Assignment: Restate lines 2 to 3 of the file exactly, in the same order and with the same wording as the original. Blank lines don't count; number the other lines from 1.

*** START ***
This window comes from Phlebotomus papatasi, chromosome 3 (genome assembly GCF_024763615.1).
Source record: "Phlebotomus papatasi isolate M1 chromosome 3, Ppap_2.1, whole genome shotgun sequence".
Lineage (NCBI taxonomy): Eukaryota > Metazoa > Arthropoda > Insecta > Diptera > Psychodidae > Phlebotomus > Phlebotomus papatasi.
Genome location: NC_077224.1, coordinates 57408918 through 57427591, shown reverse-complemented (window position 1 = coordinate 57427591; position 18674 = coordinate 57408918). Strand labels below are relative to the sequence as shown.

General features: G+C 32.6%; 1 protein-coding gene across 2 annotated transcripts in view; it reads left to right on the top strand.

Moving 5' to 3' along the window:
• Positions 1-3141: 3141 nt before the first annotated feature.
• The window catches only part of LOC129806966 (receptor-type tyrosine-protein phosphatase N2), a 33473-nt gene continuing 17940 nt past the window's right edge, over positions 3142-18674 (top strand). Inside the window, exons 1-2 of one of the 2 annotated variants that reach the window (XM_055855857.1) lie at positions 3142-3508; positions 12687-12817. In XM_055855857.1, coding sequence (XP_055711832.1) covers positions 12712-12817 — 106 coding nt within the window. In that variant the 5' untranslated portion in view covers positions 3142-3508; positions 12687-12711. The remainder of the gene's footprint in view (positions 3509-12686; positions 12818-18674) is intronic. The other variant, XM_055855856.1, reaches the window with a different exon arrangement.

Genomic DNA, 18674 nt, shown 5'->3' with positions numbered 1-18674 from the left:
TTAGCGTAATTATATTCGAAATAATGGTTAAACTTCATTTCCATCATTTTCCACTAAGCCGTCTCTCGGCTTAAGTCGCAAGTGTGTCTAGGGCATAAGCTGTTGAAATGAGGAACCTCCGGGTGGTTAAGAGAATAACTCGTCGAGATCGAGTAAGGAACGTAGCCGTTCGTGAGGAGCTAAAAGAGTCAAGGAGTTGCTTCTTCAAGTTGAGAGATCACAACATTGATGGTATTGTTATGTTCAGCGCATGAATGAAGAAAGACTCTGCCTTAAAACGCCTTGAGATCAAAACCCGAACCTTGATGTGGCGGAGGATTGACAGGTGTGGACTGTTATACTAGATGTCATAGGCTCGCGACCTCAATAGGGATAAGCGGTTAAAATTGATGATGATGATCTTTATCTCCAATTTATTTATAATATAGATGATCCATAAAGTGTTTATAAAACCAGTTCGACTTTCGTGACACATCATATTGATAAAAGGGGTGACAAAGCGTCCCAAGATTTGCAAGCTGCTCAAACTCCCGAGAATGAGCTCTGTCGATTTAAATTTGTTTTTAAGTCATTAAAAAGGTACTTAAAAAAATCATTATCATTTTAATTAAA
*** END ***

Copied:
Source record: "Phlebotomus papatasi isolate M1 chromosome 3, Ppap_2.1, whole genome shotgun sequence".
Lineage (NCBI taxonomy): Eukaryota > Metazoa > Arthropoda > Insecta > Diptera > Psychodidae > Phlebotomus > Phlebotomus papatasi.